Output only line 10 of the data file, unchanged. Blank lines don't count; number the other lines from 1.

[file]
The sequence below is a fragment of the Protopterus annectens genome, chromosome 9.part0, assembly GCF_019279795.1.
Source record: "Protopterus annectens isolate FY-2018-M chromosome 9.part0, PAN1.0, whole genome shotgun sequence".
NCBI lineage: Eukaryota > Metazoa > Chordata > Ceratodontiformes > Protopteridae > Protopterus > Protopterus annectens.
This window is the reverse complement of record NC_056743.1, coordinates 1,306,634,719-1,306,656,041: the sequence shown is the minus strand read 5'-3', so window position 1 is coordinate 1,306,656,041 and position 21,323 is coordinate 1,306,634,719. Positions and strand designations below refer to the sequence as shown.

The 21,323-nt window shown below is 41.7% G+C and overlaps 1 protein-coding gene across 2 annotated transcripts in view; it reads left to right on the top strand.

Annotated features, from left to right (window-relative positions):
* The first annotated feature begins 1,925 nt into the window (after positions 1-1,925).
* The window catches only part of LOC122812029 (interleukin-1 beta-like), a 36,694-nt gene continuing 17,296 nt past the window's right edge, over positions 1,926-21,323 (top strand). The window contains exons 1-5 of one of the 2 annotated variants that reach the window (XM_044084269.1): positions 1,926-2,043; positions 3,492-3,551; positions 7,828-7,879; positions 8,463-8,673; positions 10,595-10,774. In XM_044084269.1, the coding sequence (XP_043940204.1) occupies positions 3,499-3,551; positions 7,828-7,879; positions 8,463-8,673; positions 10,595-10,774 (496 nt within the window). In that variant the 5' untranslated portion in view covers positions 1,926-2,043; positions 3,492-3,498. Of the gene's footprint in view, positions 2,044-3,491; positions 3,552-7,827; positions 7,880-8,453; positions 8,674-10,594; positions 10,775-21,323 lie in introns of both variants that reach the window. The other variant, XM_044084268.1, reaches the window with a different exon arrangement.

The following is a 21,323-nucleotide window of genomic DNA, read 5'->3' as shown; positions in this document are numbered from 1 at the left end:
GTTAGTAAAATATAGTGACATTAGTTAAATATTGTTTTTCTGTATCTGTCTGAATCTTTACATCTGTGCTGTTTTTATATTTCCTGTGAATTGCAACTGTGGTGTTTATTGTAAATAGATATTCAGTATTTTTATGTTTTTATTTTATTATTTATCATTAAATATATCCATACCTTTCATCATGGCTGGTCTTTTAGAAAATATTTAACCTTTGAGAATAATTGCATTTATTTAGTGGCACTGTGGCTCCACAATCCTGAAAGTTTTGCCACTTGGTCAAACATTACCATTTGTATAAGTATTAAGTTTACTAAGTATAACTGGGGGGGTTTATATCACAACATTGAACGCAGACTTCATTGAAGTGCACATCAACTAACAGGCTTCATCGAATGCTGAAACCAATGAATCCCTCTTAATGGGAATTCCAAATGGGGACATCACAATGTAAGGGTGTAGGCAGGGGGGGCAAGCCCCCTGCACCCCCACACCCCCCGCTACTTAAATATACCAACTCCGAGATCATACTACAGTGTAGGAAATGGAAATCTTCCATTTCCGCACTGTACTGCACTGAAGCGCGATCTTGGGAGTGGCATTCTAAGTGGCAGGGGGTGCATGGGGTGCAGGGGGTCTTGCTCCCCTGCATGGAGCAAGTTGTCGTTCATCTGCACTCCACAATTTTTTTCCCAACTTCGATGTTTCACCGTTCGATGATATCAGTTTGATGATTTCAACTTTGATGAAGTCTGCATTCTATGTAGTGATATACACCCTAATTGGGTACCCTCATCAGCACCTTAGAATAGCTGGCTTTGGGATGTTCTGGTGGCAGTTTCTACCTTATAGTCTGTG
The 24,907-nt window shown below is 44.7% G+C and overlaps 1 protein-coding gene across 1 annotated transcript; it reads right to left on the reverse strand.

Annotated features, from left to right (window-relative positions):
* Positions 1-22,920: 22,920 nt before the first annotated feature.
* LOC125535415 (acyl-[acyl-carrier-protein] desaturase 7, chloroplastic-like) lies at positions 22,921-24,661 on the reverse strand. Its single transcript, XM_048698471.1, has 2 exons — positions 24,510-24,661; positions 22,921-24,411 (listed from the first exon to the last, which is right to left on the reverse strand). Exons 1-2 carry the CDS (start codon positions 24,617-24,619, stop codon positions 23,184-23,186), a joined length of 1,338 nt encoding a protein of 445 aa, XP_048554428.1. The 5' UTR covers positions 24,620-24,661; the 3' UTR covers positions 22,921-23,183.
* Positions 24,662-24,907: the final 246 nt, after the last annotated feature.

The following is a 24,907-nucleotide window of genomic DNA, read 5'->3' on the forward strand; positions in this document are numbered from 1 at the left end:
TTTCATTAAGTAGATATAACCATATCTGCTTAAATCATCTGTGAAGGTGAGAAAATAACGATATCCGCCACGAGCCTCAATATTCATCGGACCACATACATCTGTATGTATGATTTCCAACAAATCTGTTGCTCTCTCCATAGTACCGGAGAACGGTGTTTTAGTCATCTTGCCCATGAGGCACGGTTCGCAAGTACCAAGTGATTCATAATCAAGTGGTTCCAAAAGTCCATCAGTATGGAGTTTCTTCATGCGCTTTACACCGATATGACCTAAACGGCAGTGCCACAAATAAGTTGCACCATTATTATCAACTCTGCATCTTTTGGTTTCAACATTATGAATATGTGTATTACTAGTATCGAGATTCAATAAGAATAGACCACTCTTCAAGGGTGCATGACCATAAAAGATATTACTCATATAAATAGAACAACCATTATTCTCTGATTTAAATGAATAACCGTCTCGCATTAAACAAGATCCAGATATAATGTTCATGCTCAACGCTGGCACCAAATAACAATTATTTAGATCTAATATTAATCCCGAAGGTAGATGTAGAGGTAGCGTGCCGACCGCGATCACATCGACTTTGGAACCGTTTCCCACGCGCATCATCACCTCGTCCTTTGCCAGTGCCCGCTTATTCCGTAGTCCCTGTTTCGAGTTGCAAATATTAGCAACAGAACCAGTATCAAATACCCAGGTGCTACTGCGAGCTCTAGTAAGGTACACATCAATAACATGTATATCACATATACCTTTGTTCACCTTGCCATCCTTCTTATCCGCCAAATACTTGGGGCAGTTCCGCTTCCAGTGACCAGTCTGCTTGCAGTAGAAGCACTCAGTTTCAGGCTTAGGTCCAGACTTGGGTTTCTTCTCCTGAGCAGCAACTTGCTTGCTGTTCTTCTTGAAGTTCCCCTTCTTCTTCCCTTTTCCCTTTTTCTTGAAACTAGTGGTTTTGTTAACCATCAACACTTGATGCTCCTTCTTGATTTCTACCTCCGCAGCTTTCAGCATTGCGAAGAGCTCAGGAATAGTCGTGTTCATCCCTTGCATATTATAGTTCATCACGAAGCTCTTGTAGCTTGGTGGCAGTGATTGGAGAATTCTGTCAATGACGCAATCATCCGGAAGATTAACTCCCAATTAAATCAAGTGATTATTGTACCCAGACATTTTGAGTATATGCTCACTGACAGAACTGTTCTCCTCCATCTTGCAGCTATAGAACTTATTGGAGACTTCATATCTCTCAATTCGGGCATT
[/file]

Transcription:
GTTAGTAAAATATAGTGACATTAGTTAAATATTGTTTTTCTGTATCTGTCTGAATCTTTACATCTGTGCTGTTTTTATATTTCCTGTGAATTGCAACTGTGGTGTTTATTGTAAATAGATATTCAGTATTTTTATGTTTTTATTTTATTATTTATCATTAAATATATCCATACCTTTCATCATGGCTGGTCTTTTAGAAAATATTTAACCTTTGAGAATAATTGCATTTATTTAGTGGCACTGTGGCTCCACAATCCTGAAAGTTTTGCCACTTGGTCAAACATTACCATTTGTATAAGTATTAAGTTTACTAAGTATAACTGGGGGGGTTTATATCACAACATTGAACGCAGACTTCATTGAAGTGCACATCAACTAACAGGCTTCATCGAATGCTGAAACCAATGAATCCCTCTTAATGGGAATTCCAAATGGGGACATCACAATGTAAGGGTGTAGGCAGGGGGGGCAAGCCCCCTGCACCCCCACACCCCCCGCTACTTAAATATACCAACTCCGAGATCATACTACAGTGTAGGAAATGGAAATCTTCCATTTCCGCACTGTACTGCACTGAAGCGCGATCTTGGGAGTGGCATTCTAAGTGGCAGGGGGTGCATGGGGTGCAGGGGGTCTTGCTCCCCTGCATGGAGCAAGTTGTCGTTCATCTGCACTCCACAATTTTTTTCCCAACTTCGATGTTTCACCGTTCGATGATATCAGTTTGATGATTTCAACTTTGATGAAGTCTGCATTCTATGTAGTGATATACACCCTAATTGGGTACCCTCATCAGCACCTTAGAATAGCTGGCTTTGGGATGTTCTGGTGGCAGTTTCTACCTTATAGTCTGTG